“A great many people who talk about diversity do not think it includes disabilities,” says Virginia Stern, director of the AAAS Project on Science, Technology, & Disability and director of ENTRY POINT! The AAAS Project on Science, Technology, & Disability will celebrate its 30th anniversary at the association’s annual meeting in February 2006. Stern says, “All these years, we’ve worked to bring role models to the forefront, but there is a shortage of role models with disabilities.” To help create more role models in the future, Stern and her colleagues provide technical assistance to students, employers, families, and counselors. This project also publishes the Resource Directory of Scientists and Engineers with Disabilities, and the fourth addition is due out soon. Stern says, “This is the best and only source of role models.”
In addition, ENTRY POINT! seeks out talented students with disabilities and arranges paid internships. “We have come to believe that these internships are critical in the pipeline for the companies,” says Stern, “because they have a chance to know students with disabilities, working with them over the summer. It is really an entry point into the professions.” This program receives private support from IBM and Merck, plus public support from NASA and the National Oceanic & Atmospheric Administration.
Today, the impact of decades of advocacy for people with disabilities can be seen in many institutions. At Tufts-New England Medical Center, Selker says, “One member of our research group was hit by a falling tree and became paralyzed and wheel chair bound.” To help this scientist, Selker and his colleagues secured a grant supplement to her NIH grant and created a new entrance ramp to the building and changed doorways on her floor—all to make the facility more accessible. “It’s all about treating people the way you want to be treated,” says Selker. He adds, “NIH provided the supplement, and it was relatively easy to get it funded. NIH was a great partner in this.”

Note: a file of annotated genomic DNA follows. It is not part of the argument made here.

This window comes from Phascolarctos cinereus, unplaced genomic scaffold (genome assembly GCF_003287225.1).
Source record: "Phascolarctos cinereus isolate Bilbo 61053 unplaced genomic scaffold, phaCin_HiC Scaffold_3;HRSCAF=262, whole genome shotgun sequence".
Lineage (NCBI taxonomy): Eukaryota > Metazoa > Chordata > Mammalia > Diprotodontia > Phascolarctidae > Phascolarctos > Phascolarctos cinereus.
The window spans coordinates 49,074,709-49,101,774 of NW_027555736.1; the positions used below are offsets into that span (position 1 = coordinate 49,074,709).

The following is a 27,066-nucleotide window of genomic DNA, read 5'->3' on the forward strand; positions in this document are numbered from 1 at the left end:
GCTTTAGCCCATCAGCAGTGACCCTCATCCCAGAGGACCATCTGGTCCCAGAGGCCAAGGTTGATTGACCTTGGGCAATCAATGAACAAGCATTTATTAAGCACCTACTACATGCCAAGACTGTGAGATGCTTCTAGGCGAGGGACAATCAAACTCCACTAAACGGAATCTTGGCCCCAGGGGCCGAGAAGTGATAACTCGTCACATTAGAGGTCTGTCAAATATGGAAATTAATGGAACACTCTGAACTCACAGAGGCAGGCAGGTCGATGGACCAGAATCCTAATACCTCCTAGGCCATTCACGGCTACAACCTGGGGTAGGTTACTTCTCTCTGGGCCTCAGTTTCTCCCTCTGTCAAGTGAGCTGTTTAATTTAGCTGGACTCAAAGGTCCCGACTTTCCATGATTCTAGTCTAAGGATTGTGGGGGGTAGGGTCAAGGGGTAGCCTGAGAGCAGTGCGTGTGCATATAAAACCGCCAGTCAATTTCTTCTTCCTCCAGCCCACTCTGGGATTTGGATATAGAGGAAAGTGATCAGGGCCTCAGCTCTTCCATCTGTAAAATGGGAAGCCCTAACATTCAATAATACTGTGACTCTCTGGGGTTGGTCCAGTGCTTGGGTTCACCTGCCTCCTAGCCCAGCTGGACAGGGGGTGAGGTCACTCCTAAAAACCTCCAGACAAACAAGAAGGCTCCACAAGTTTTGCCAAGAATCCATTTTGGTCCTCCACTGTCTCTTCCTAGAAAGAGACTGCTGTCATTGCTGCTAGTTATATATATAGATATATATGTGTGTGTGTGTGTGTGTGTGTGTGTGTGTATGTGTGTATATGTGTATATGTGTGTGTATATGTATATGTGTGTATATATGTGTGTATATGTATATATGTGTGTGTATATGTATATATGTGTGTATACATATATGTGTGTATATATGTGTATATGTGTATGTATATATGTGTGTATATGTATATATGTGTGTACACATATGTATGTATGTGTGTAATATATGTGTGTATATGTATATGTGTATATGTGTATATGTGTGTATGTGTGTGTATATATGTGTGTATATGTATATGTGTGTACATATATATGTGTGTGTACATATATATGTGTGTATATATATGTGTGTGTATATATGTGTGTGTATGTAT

Other universities also work to make life easier for scientists with disabilities. At Berkeley, Basri says, “My department right now has a quadriplegic student.” He adds, “Berkeley in general is especially friendly toward people with disabilities. There is lots of help for them, and it is a pretty friendly place for that.” Basri also mentions that people with limited mobility can focus on computer based research.
Removing the Obstacles
To make today’s world of engineering and science even more friendly to people with disabilities, Stern says, “You need a champion, someone who knows that diversity includes disability.” She explains that a manager in a company or agency who had a positive experience with a disabled scientist, engineer, or student becomes a champion. She adds, “Internships make it so managers and mentors gain experience that someone with a disability can be productive, creative, a team player, and an outstanding problem solver. In fact, anyone with a disability from birth or an accident develops persistence, which is basic to science and provides the ability to think out of the box.”